On September 16th, 1963, four black girls were killed in a targeted bombing in Birmingham, Alabama at the 16th Street Baptist Church as they got ready for choir: Addie May Collins, Carol Denise McNair, Cynthia Wesley and Carole Robertson.
We must never forget them. And why they were murdered.
This weekend, I was honored to join Rep. John Lewis and others on a civil rights pilgrimage in Alabama. Standing in the 16th Street Baptist Church, and kneeling before the memorial marking the location where the bomb exploded, I was overwhelmed with emotion.
16th Street Baptist Church, Birmingham, AL
When I volunteered to serve in the Army National Guard and deployed along with my brothers and sisters in arms — we made a choice to put our lives on the line to defend our country, our freedom, and our people. Addie, Carol, Cynthia and Carole never made that choice. Yet they were casualties in a battle for the soul of our nation.
We later crossed the Edmund Pettus bridge, from Selma to Montgomery, led by my colleague Rep. John Lewis, as he and others who walked those very steps on Bloody Sunday in 1965 shared their stories. As they marched peacefully and courageously for the right to vote, they were met with tear gas, beaten, and bloodied. They did not fight back — they held their heads high, and continued on, keeping their eye on the prize.
Edmund Pettus Bridge, Selma, AL
Throughout the weekend we visited places where slaves were held and traded, a memorial commemorating those murdered by lynching, and prayed together in churches that served as the heart of the civil rights movement.
Since the founding of our country — through treaties made and broken with indigenous communities, through slavery and abolition, through strikes and labor organizing, through Civil Rights and Equal Rights — we have sought to answer a single question: will we rise up, calling on our better angels, to fulfill a promise for freedom, justice, equality and opportunity for all? Or will we sink into our worst instincts, and allow ourselves, our communities and our nation to be ruled by hatred, greed, self-interest, bigotry and fear?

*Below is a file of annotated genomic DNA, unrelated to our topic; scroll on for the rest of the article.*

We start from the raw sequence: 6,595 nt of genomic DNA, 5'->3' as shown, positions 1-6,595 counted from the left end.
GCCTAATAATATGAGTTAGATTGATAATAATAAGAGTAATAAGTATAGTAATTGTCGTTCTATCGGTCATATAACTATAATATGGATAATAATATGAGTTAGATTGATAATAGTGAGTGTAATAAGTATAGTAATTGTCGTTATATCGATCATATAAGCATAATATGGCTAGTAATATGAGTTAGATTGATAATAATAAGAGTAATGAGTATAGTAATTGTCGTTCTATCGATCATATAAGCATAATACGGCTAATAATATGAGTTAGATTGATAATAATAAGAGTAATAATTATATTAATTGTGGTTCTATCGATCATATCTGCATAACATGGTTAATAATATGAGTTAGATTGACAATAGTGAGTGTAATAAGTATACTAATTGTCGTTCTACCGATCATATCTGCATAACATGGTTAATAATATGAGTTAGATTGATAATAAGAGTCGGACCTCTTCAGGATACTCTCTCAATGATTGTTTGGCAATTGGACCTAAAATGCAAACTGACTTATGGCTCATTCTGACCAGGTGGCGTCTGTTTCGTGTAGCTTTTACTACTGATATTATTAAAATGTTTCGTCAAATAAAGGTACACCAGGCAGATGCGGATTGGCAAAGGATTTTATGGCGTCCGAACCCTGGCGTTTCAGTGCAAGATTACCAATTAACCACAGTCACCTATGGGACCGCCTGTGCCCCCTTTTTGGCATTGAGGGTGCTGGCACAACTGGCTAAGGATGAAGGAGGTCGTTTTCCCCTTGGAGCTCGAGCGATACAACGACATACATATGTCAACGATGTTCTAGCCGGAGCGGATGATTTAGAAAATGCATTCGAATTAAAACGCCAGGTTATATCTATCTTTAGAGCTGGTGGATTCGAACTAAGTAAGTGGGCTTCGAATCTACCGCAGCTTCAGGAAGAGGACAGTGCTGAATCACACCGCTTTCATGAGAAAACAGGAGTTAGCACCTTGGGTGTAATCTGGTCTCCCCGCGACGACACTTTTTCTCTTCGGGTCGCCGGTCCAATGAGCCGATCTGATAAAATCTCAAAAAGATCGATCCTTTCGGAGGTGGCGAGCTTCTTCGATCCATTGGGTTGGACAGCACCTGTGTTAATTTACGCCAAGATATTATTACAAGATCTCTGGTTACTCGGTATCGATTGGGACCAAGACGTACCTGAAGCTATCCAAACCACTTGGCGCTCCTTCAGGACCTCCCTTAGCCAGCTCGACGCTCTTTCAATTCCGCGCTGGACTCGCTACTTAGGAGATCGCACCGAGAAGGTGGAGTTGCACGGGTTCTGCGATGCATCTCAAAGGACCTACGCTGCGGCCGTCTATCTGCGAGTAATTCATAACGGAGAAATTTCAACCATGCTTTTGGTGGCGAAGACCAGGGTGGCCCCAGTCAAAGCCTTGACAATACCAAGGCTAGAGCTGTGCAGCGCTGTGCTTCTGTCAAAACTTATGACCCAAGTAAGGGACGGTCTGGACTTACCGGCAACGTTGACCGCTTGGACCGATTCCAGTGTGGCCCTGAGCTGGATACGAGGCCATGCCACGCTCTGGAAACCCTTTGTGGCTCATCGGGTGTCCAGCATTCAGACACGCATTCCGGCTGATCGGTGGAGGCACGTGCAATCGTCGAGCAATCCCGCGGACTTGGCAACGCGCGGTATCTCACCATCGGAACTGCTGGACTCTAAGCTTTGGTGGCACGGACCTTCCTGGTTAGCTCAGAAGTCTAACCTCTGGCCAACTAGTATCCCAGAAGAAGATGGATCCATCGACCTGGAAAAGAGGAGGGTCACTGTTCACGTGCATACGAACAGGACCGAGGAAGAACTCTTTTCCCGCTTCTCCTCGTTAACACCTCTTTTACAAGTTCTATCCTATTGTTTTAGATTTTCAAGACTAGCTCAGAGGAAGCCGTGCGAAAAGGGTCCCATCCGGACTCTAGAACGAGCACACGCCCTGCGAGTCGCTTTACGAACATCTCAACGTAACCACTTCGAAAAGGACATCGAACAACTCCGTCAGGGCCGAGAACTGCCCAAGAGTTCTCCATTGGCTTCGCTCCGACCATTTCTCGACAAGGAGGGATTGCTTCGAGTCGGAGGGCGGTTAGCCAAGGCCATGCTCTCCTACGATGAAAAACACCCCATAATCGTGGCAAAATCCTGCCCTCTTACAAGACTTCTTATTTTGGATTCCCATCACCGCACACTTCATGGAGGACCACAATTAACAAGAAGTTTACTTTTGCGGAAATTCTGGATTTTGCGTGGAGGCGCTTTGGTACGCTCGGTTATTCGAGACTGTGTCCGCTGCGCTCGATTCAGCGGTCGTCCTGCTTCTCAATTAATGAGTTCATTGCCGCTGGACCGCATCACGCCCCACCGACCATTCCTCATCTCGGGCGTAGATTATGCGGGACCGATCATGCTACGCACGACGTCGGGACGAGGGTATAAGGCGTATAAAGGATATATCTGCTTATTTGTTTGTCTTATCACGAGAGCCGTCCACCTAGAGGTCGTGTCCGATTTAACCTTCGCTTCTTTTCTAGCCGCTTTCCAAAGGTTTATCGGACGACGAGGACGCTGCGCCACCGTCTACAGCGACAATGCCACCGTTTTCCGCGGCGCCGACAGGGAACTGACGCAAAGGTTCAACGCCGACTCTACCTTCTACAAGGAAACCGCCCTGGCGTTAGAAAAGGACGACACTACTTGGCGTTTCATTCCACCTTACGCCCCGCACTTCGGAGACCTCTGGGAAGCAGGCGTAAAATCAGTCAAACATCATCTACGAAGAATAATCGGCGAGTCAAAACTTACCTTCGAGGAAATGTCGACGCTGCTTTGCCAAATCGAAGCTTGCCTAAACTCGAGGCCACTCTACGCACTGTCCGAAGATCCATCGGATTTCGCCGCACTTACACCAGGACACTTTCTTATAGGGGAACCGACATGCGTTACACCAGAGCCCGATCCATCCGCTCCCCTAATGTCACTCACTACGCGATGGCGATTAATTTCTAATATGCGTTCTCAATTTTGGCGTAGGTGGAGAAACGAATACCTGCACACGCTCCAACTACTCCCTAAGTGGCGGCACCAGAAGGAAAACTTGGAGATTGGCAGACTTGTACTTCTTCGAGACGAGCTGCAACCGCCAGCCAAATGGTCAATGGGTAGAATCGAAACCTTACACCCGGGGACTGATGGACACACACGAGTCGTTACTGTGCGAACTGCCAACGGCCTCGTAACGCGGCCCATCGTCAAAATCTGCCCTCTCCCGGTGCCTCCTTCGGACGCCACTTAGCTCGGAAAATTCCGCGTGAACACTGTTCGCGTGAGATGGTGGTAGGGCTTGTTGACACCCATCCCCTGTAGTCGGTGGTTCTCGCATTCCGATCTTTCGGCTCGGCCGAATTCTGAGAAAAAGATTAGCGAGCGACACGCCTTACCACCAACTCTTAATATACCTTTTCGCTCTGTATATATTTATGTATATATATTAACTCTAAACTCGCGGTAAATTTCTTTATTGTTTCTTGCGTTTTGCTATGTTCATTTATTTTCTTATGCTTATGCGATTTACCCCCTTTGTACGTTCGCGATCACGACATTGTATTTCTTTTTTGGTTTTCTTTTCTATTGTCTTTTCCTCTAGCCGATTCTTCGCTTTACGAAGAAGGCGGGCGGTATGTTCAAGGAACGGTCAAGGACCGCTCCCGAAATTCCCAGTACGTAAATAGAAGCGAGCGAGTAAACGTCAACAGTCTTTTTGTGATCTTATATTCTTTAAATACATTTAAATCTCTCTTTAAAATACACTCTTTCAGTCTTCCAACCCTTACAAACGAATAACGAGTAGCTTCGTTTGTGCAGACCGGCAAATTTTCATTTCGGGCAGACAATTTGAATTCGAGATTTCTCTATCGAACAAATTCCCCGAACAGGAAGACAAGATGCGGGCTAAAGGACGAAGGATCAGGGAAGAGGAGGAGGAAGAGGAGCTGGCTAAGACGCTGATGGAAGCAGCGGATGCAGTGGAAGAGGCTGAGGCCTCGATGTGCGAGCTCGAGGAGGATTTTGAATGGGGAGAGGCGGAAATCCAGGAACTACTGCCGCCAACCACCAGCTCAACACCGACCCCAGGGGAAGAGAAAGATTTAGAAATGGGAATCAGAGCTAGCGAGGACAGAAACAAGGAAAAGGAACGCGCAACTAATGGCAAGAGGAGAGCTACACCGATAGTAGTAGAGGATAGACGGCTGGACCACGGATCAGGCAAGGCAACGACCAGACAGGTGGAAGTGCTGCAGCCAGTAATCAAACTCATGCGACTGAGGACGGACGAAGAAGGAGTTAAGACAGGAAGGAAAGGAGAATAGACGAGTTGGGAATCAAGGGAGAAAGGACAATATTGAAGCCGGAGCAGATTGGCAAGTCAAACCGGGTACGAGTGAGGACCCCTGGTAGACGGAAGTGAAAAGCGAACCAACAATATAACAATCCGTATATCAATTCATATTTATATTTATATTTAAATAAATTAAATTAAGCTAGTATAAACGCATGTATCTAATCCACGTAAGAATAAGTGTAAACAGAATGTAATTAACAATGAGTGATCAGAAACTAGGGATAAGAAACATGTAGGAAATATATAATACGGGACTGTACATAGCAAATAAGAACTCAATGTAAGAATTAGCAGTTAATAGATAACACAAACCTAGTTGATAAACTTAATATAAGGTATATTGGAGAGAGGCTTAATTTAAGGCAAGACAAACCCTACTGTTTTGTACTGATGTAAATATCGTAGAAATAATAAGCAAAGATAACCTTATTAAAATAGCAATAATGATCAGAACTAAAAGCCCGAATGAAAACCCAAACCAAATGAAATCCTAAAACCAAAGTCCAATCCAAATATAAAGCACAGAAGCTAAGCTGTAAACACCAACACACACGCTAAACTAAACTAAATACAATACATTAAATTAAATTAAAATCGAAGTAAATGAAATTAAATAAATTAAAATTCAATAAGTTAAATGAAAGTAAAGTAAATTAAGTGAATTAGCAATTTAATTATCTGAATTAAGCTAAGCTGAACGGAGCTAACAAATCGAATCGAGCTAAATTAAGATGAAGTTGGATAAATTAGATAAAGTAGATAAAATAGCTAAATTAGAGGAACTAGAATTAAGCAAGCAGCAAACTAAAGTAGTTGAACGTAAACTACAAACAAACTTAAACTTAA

Dr. Martin Luther King, Jr. and those like Rep. John Lewis who joined him in the fight for Civil Rights chose to put themselves on the front lines of that battle. Inspired by Gandhi’s movement of nonviolent resistance, Dr. King moved mountains simply by standing still. In the face of hatred, he loved. In the face of fear, he inspired courage. In the face of violence, he endured and pressed on.
He spoke out forcefully against our involvement in Vietnam, calling out a military industrial complex that poured billions of dollars into killing people overseas while neglecting to take care of the needs of the American people.
Today, we face a world where everyone is on the front lines. Every child, every mother, every doctor, every teacher — all of us are brought to the front lines of the new Cold War and the threat of nuclear catastrophe.
It doesn’t have to be this way.
When we have faith the size of a mustard seed in the promise of America, in those better angels that live in all of our hearts, and in the power of our voices when we stand united — we can move mountains. We can invest in our communities, in our people, in our children and in our future.
We can rise up and build a future that puts people before profits, that recognizes the dignity and rights of every human being, that bends the arc of the moral universe away from war and injustice and towards peace and justice for all.
With warmest aloha,